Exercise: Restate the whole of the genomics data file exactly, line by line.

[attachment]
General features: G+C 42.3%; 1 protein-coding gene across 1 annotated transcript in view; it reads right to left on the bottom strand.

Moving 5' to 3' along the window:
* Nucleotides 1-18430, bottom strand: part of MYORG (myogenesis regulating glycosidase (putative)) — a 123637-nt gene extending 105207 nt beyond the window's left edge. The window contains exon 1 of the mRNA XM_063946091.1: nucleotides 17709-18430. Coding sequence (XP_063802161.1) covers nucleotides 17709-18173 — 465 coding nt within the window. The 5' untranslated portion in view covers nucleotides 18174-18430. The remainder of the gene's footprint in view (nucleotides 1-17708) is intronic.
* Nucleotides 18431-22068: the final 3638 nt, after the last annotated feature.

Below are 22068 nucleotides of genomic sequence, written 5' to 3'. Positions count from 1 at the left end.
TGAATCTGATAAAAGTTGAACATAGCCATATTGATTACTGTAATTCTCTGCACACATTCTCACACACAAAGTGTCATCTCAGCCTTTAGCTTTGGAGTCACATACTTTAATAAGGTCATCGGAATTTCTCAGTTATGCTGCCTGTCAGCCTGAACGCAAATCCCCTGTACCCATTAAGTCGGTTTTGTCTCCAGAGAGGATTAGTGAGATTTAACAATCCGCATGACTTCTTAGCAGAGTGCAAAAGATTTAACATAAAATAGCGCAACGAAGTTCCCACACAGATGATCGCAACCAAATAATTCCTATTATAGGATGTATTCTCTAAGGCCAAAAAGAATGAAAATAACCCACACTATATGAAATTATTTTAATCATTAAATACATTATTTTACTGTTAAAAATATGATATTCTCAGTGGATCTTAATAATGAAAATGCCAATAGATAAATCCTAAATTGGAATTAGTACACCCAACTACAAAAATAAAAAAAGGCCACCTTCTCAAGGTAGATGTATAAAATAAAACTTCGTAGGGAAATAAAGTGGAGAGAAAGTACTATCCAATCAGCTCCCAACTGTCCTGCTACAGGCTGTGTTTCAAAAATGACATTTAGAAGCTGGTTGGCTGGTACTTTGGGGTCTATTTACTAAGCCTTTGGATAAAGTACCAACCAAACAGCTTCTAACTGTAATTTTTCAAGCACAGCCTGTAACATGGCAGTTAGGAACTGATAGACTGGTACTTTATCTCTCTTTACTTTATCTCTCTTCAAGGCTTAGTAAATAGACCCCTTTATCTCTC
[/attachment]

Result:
General features: G+C 42.3%; 1 protein-coding gene across 1 annotated transcript in view; it reads right to left on the bottom strand.

Moving 5' to 3' along the window:
* Nucleotides 1-18430, bottom strand: part of MYORG (myogenesis regulating glycosidase (putative)) — a 123637-nt gene extending 105207 nt beyond the window's left edge. The window contains exon 1 of the mRNA XM_063946091.1: nucleotides 17709-18430. Coding sequence (XP_063802161.1) covers nucleotides 17709-18173 — 465 coding nt within the window. The 5' untranslated portion in view covers nucleotides 18174-18430. The remainder of the gene's footprint in view (nucleotides 1-17708) is intronic.
* Nucleotides 18431-22068: the final 3638 nt, after the last annotated feature.

Below are 22068 nucleotides of genomic sequence, written 5' to 3'. Positions count from 1 at the left end.
TGAATCTGATAAAAGTTGAACATAGCCATATTGATTACTGTAATTCTCTGCACACATTCTCACACACAAAGTGTCATCTCAGCCTTTAGCTTTGGAGTCACATACTTTAATAAGGTCATCGGAATTTCTCAGTTATGCTGCCTGTCAGCCTGAACGCAAATCCCCTGTACCCATTAAGTCGGTTTTGTCTCCAGAGAGGATTAGTGAGATTTAACAATCCGCATGACTTCTTAGCAGAGTGCAAAAGATTTAACATAAAATAGCGCAACGAAGTTCCCACACAGATGATCGCAACCAAATAATTCCTATTATAGGATGTATTCTCTAAGGCCAAAAAGAATGAAAATAACCCACACTATATGAAATTATTTTAATCATTAAATACATTATTTTACTGTTAAAAATATGATATTCTCAGTGGATCTTAATAATGAAAATGCCAATAGATAAATCCTAAATTGGAATTAGTACACCCAACTACAAAAATAAAAAAAGGCCACCTTCTCAAGGTAGATGTATAAAATAAAACTTCGTAGGGAAATAAAGTGGAGAGAAAGTACTATCCAATCAGCTCCCAACTGTCCTGCTACAGGCTGTGTTTCAAAAATGACATTTAGAAGCTGGTTGGCTGGTACTTTGGGGTCTATTTACTAAGCCTTTGGATAAAGTACCAACCAAACAGCTTCTAACTGTAATTTTTCAAGCACAGCCTGTAACATGGCAGTTAGGAACTGATAGACTGGTACTTTATCTCTCTTTACTTTATCTCTCTTCAAGGCTTAGTAAATAGACCCCTTTATCTCTC